Join Dan Greening for a conversation on Agile Leadership Patterns on June 17, 2015 at 6:00pm in Santa Barbara, California. Remote participants can join the meeting online. Dan first used and researched Scrum and agile methods at Citrix Online, several of his publications discuss practices and data from that early work. Now, Dan has distilled our understanding of agility into a small set of practices: if you do them, you’re agile; if you don’t, you’re not.
Please register and mark your calendar!
|Talk||Agile Leadership Patterns|
|Date||17 June 2015|
|Time||6:00pm PDT networking
6:30pm PDT talk and webinar starts
8:00pm PDT event ends
|Address||Citrix Online (shared with Moog)
7406 Hollister Ave
Goleta CA 93117
|In-person Registration||(optional, but requested)
|Online Webinar Registration||http://bit.ly/webinar-jun2015|
In agile, we have broad ambitions with no behavioral discipline. We often talk about agile teams, people, departments, organizations and political campaigns, as if the definition of “agile” was obvious. And yet the Agile Manifesto and its principles were written for software development teams. Furthermore, many CEOs tell us how agile they are, because “we can move teams around on a whim” or because “we run sprints every week,” but their teams can’t produce working products rapidly, increasingly add technical debt, or shamble into work demoralized. Some agilists talk about the “essence” of agile, such as Scrum’s 5 values: focus, courage, commitment, openness, respect. But these values don’t tell us what to do.
This talk frames agile as a well-defined economic science, with a small handful of behaviors that generate agility: the ability to rapidly sense, adapt and create in chaotic economies. You’ll see that agile is definitely about doing before being. You’ll gain some simple tests to figure out whether people, teams and companies are agile or not. All agile methodologies (Scrum, XP, SAFe, Lean/Kanban, Extreme Manufacturing, GTD, PDSA/PDCA, Quantified Self and Pomodoro) have practices that fall into these “agile base patterns”, and waterfall methodologies contain none of them:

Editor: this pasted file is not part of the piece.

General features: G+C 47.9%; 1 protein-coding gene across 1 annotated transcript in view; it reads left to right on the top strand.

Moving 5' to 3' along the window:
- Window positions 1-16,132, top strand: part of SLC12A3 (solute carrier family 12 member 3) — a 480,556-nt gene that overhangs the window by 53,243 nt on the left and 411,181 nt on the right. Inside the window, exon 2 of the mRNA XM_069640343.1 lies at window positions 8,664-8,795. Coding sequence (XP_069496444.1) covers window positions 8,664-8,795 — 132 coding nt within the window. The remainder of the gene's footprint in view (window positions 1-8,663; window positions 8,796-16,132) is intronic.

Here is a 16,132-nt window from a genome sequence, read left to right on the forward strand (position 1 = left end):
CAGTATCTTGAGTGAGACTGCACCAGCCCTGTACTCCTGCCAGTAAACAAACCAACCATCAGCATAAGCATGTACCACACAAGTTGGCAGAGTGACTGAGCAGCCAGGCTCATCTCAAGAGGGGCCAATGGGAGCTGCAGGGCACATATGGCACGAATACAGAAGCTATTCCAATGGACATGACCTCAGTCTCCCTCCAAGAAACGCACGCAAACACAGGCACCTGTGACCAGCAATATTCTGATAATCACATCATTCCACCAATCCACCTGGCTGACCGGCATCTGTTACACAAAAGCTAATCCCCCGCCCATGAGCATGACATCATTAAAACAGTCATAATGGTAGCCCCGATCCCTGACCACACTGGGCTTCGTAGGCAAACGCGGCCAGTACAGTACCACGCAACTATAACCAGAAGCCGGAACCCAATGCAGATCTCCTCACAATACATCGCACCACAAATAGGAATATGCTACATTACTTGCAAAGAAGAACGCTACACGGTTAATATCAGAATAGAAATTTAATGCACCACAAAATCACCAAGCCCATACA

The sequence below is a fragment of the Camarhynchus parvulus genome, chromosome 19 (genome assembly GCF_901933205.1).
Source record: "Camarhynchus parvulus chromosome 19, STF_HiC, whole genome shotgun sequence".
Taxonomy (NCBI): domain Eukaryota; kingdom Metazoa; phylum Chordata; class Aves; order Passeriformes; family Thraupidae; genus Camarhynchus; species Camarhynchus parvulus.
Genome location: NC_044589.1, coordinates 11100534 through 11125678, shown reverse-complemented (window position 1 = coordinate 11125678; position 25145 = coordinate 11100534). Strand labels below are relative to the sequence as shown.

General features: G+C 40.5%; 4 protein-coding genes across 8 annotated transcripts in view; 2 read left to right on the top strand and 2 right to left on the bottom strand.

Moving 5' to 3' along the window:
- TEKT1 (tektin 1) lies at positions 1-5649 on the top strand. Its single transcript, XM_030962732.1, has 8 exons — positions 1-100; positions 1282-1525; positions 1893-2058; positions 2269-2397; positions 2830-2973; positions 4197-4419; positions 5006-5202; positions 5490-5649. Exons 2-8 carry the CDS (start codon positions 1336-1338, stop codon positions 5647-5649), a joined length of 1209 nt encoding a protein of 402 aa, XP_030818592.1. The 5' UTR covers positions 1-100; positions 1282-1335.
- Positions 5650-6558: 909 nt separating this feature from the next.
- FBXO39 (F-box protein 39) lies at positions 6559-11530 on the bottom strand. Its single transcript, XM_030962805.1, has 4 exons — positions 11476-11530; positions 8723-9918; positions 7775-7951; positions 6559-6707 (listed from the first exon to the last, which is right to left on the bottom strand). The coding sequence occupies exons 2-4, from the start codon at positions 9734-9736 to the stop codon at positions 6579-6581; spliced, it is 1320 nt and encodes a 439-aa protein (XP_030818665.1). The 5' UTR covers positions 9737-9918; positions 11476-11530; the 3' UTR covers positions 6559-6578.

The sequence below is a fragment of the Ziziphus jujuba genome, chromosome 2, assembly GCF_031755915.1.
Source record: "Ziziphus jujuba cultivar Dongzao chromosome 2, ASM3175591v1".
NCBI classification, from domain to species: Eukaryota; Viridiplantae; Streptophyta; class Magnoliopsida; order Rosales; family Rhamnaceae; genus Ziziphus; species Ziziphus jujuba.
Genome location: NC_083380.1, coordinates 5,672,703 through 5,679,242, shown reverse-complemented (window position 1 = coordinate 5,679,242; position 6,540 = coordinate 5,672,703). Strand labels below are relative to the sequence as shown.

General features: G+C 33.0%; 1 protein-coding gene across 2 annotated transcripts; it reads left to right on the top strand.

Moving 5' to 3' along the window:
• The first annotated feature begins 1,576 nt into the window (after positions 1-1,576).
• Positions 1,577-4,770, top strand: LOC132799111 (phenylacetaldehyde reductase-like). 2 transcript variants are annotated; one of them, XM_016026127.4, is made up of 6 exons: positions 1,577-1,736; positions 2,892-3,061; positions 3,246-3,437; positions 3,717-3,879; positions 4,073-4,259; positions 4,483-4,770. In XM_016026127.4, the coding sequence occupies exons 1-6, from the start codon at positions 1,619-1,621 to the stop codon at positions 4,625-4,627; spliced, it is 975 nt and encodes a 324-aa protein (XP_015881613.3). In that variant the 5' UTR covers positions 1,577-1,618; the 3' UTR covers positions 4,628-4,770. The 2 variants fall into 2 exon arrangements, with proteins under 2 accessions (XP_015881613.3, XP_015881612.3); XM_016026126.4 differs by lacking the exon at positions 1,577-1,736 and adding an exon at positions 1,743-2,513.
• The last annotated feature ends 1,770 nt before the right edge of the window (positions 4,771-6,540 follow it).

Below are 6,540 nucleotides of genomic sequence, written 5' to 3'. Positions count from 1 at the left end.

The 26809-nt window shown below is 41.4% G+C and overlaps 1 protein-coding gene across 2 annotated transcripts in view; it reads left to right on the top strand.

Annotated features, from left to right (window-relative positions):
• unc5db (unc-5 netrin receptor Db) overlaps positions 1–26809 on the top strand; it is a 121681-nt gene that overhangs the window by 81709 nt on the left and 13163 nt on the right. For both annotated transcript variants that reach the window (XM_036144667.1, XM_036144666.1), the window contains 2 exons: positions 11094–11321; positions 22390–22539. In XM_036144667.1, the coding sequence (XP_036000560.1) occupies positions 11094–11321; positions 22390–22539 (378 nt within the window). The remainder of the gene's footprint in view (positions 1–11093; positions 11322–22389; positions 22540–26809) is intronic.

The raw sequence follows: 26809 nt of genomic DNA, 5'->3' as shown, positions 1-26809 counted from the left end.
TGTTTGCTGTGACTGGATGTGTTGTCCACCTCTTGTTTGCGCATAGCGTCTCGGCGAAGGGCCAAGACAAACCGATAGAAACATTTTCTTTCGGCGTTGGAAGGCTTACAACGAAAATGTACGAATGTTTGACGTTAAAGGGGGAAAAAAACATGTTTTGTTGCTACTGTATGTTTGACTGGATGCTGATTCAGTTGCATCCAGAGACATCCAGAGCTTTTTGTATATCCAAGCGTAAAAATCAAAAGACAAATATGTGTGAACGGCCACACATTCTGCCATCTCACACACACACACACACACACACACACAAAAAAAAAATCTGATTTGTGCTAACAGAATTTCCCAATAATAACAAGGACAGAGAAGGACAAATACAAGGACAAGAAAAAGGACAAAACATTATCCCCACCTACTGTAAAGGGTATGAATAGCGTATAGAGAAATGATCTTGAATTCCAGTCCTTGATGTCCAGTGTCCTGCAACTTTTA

- Measure Economic Progress,
- Proactively Experiment to Improve,
- Limit Work in Progress,
- Embrace Collective Responsibility, and
- Solve Problems Systemically.
We’ll explore these base patterns and some interesting sub-patterns, such as Feedback Loop, Backlog, Chunking, Root Cause Mapping and Information Radiator. Leaders at all levels need a deep understanding of agility to provide effective coaching to Agile teams and protect agility from hostile forces. Leaders can easily apply these scale-free patterns to any creative field—marketing, finance, business development, sales, military combat, corporate governance, strategic projects, personal projects, and, you guessed it, software development.
Dan R Greening, PhD, CSC
Dan previously led agile coaching at Skype and Citrix Online, was VP Engineering at Macromedia (acquired by Adobe) and Chief Scientist at Overstock.com. He has pioneered and published on agile portfolio management, metrics for large agile enterprises, and agile capitalization. Dan has trained Scrum, Agile and Lean methodologies to hundreds of people worldwide. He co-founded three startups. He spent a few years pondering his navel at IBM Research (it’s an “inney”). He is a Certified Scrum Coach. He holds a PhD in computer science from UCLA, where he studied emergent properties of a complex adaptive system called simulated annealing. His current passion is converting agile to a science, so we can better study and apply it to improve our collective happiness. You can check out his recent thoughts at http://agilecanon.wpengine.com/blog.